Quick Guide to PM Development and Execution

Jeff Shiver
Tags: preventive maintenance, condition monitoring, maintenance and reliability

In many organizations, groups are often trying to chase the latest buzzwords of the day and yet have never established the foundation required to support those efforts. PM development and execution are classic examples. For this discussion, when I refer to PMs, I am talking about both preventive maintenance and condition-based maintenance tasks. This is by no means an exhaustive explanation of all of the considerations necessary for a comprehensive PM program. It is intended as a rough guide to foster continued discussion into the topic.

  1. Stop doing non-value added PMs or task steps within the PM. We can never seem to find time to update or correct the PM tasks or frequencies but can always find time to continue doing the wrong work (go figure! ).
  2. Assuming that you already have a PM program in place, start with the equipment where you are bleeding or hemorrhaging the most. This is often not your most critical assets.
  3. Identify the failure modes of the equipment. The blowout preventer in the Gulf oil spill had more than 260. Per the SKF manual, a bearing has more than 50 failure modes.
  4. Use the Reliability-Centered Maintenance Logic Tree to determine the tasks. Use condition-based monitoring (CBM) techniques where possible first because it’s less expensive, especially compared to an overhaul. Yes, some groups still do overhaul maintenance for no other reason than they have done it that way for the last 20 years. Your equipment actually defines the type of PM, as not everything lends itself to predictive technologies, as an example. Run to failure is an option, provided you can limit the collateral damage. CBM often extends or widens the failure detection window over time-based activities.
  5. Define tasks that allow you to find the equipment in the act of failure with respect to each of the failure modes. Failure modes and effects analysis is a great tool for these items, but many groups can’t seem to find the time to perform them in developing their procedures.
  6. Create the procedures using standard text.
  7. Focus on precision maintenance to a specification (i.e. torque values, belt tension).
  8. Be sure to look for hidden failures.
  9. Set the frequency of the task based on experience and history, if you have it. Generally, in very broad terms, it should be one half the width of the failure detection window. Keep in mind that you need time to effectively plan and schedule the equipment restoration in a proactive manner.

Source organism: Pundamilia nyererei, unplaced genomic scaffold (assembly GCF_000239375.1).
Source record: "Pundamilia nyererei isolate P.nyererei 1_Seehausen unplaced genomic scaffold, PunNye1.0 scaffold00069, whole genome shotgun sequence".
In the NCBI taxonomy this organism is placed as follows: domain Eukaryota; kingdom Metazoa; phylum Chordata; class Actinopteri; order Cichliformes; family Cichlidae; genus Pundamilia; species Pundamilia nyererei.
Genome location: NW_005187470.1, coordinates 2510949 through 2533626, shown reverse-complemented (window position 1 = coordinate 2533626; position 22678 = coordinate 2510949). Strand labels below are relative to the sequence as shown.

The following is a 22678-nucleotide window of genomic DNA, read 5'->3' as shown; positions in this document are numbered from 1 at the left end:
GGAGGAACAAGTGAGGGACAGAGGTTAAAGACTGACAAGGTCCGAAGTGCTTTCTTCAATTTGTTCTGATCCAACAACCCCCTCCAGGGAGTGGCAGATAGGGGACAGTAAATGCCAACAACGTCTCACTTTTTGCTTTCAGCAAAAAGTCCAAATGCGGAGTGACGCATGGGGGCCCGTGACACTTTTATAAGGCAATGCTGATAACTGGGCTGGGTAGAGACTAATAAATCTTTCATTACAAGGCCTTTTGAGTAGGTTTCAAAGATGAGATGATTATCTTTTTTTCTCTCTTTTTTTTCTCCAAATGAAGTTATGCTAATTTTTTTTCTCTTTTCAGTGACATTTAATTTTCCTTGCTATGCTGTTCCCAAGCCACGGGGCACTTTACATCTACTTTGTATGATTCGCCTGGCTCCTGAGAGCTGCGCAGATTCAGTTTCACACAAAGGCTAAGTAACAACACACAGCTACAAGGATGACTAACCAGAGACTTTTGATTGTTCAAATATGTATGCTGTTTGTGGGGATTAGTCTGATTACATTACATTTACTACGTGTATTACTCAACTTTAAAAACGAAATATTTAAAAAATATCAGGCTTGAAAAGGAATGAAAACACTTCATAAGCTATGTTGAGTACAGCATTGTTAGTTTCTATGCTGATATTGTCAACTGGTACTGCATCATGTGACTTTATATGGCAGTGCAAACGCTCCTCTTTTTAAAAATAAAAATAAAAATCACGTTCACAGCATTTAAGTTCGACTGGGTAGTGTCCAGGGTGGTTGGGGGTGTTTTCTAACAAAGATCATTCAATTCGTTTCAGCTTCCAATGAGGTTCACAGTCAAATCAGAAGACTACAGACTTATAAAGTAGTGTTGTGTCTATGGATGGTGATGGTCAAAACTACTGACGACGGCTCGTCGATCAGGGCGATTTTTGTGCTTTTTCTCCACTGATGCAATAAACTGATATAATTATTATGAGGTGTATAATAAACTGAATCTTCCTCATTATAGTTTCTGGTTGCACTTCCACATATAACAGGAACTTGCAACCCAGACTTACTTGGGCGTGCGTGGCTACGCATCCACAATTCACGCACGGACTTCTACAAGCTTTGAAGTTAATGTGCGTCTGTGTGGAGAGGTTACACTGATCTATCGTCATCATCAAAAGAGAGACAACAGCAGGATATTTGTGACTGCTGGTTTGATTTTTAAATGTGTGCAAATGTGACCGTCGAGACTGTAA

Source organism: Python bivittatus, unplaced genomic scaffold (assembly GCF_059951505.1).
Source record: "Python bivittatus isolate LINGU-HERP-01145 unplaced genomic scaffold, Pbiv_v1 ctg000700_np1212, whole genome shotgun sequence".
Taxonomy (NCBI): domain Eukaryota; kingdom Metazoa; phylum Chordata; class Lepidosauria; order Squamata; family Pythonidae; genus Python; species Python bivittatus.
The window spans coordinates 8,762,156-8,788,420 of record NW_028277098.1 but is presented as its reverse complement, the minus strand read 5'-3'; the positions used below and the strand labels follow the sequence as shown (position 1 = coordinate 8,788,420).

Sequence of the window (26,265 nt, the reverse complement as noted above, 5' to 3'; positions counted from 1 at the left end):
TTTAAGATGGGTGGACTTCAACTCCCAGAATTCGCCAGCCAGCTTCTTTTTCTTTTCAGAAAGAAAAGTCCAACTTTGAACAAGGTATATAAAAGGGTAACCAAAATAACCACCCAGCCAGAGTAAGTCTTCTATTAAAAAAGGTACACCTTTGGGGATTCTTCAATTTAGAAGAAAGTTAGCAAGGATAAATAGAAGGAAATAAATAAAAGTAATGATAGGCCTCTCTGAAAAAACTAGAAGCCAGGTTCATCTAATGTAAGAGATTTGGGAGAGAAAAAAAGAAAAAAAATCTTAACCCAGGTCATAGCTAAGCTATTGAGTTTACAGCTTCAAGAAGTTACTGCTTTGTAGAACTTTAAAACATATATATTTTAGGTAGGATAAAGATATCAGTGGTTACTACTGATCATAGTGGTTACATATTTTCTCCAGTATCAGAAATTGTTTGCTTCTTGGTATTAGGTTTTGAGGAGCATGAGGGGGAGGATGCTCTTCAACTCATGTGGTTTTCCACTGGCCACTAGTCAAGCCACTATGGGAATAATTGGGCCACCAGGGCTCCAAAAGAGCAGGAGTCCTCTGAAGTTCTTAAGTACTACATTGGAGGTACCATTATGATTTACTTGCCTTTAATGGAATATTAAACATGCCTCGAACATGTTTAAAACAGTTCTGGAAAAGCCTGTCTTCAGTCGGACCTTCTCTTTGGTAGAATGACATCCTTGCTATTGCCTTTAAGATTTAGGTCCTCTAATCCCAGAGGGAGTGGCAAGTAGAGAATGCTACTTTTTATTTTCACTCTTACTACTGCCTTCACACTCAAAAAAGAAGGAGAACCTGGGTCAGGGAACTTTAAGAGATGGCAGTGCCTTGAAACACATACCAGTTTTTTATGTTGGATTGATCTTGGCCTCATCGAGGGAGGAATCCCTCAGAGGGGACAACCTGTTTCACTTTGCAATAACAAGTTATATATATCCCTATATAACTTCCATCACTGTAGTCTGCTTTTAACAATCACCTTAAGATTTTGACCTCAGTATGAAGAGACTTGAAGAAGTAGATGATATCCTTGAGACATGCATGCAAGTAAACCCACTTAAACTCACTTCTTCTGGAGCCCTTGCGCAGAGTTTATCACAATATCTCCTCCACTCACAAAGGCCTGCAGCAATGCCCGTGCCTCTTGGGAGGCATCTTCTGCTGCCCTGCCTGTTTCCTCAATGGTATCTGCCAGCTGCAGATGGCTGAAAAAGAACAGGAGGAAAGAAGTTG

10. Inspect and audit the work processes.
  11. Measure the outcome and benefits.
  12. Solicit feedback from the crafts performing the PM tasks by adding a continuous improvement loop.
  13. Great procedures are a start, but recognize that you may need to focus on changing the behaviors of the people who are doing the work. The behaviors may be as much as 80 percent of the work.
  14. Establish partnerships with the other stakeholders such as production and engineering. As an example, it’s hard to do the PM when production doesn’t give you access to the equipment. No matter how well you maintain it, if the equipment is not operated correctly, no level of maintenance can keep it running. If engineering bought the least cost equipment and installed it with poor methods, you most likely can’t overcome that either. Realize the total life cycle costs (LCC) may be upward of 20 times the initial installed cost.
  15. When you have a failure, you should perform an autopsy to determine why the equipment failed. Review the task procedures and frequencies to determine why you never caught the failure mode in the act of failure. Update the PM based on the findings.

About the Author

As a managing principal for People and Processes, Jeff Shiver helps organizations implement best practices for maintenance and operations. Prior to this post, Jeff was a practitioner who worked 25 years in manufacturing and facilities with compa...